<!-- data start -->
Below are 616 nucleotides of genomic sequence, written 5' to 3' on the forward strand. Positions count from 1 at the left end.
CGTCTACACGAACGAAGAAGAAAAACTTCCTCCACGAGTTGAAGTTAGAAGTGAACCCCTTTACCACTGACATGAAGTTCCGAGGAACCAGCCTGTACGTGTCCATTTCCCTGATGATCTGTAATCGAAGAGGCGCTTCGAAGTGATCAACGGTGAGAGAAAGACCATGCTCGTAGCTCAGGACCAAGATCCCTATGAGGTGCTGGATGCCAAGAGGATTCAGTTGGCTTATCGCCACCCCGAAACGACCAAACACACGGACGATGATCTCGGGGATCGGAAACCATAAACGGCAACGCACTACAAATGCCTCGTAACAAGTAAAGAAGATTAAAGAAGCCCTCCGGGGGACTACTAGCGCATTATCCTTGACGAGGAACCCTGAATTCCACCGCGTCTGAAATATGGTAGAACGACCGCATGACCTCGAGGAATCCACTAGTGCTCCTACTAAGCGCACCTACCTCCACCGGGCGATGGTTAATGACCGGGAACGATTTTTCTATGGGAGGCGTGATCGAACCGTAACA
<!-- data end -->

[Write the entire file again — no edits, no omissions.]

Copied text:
Below are 616 nucleotides of genomic sequence, written 5' to 3' on the forward strand. Positions count from 1 at the left end.
CGTCTACACGAACGAAGAAGAAAAACTTCCTCCACGAGTTGAAGTTAGAAGTGAACCCCTTTACCACTGACATGAAGTTCCGAGGAACCAGCCTGTACGTGTCCATTTCCCTGATGATCTGTAATCGAAGAGGCGCTTCGAAGTGATCAACGGTGAGAGAAAGACCATGCTCGTAGCTCAGGACCAAGATCCCTATGAGGTGCTGGATGCCAAGAGGATTCAGTTGGCTTATCGCCACCCCGAAACGACCAAACACACGGACGATGATCTCGGGGATCGGAAACCATAAACGGCAACGCACTACAAATGCCTCGTAACAAGTAAAGAAGATTAAAGAAGCCCTCCGGGGGACTACTAGCGCATTATCCTTGACGAGGAACCCTGAATTCCACCGCGTCTGAAATATGGTAGAACGACCGCATGACCTCGAGGAATCCACTAGTGCTCCTACTAAGCGCACCTACCTCCACCGGGCGATGGTTAATGACCGGGAACGATTTTTCTATGGGAGGCGTGATCGAACCGTAACA